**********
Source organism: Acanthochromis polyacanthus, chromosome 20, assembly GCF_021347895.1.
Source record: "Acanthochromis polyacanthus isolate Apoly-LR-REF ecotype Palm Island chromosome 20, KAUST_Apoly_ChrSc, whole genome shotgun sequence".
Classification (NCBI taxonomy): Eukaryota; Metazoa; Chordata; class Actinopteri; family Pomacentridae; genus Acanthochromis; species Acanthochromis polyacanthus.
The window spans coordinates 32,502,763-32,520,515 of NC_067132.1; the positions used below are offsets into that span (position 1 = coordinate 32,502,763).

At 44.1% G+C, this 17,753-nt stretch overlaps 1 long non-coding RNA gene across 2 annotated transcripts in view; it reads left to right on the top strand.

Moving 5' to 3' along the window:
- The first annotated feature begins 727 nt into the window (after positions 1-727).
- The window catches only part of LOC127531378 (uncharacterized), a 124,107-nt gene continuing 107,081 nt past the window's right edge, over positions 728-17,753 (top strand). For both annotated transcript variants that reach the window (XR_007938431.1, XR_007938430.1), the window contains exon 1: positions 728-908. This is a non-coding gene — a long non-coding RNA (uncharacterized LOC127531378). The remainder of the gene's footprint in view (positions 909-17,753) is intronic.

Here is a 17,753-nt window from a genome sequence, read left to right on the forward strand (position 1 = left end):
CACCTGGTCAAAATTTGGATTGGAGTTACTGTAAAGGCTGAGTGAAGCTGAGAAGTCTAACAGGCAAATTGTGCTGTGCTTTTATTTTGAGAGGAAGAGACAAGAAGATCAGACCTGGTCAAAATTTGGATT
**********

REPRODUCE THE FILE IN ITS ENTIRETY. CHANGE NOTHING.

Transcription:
Source organism: Acanthochromis polyacanthus, chromosome 20, assembly GCF_021347895.1.
Source record: "Acanthochromis polyacanthus isolate Apoly-LR-REF ecotype Palm Island chromosome 20, KAUST_Apoly_ChrSc, whole genome shotgun sequence".
Classification (NCBI taxonomy): Eukaryota; Metazoa; Chordata; class Actinopteri; family Pomacentridae; genus Acanthochromis; species Acanthochromis polyacanthus.
The window spans coordinates 32,502,763-32,520,515 of NC_067132.1; the positions used below are offsets into that span (position 1 = coordinate 32,502,763).

At 44.1% G+C, this 17,753-nt stretch overlaps 1 long non-coding RNA gene across 2 annotated transcripts in view; it reads left to right on the top strand.

Moving 5' to 3' along the window:
- The first annotated feature begins 727 nt into the window (after positions 1-727).
- The window catches only part of LOC127531378 (uncharacterized), a 124,107-nt gene continuing 107,081 nt past the window's right edge, over positions 728-17,753 (top strand). For both annotated transcript variants that reach the window (XR_007938431.1, XR_007938430.1), the window contains exon 1: positions 728-908. This is a non-coding gene — a long non-coding RNA (uncharacterized LOC127531378). The remainder of the gene's footprint in view (positions 909-17,753) is intronic.

Here is a 17,753-nt window from a genome sequence, read left to right on the forward strand (position 1 = left end):
CACCTGGTCAAAATTTGGATTGGAGTTACTGTAAAGGCTGAGTGAAGCTGAGAAGTCTAACAGGCAAATTGTGCTGTGCTTTTATTTTGAGAGGAAGAGACAAGAAGATCAGACCTGGTCAAAATTTGGATT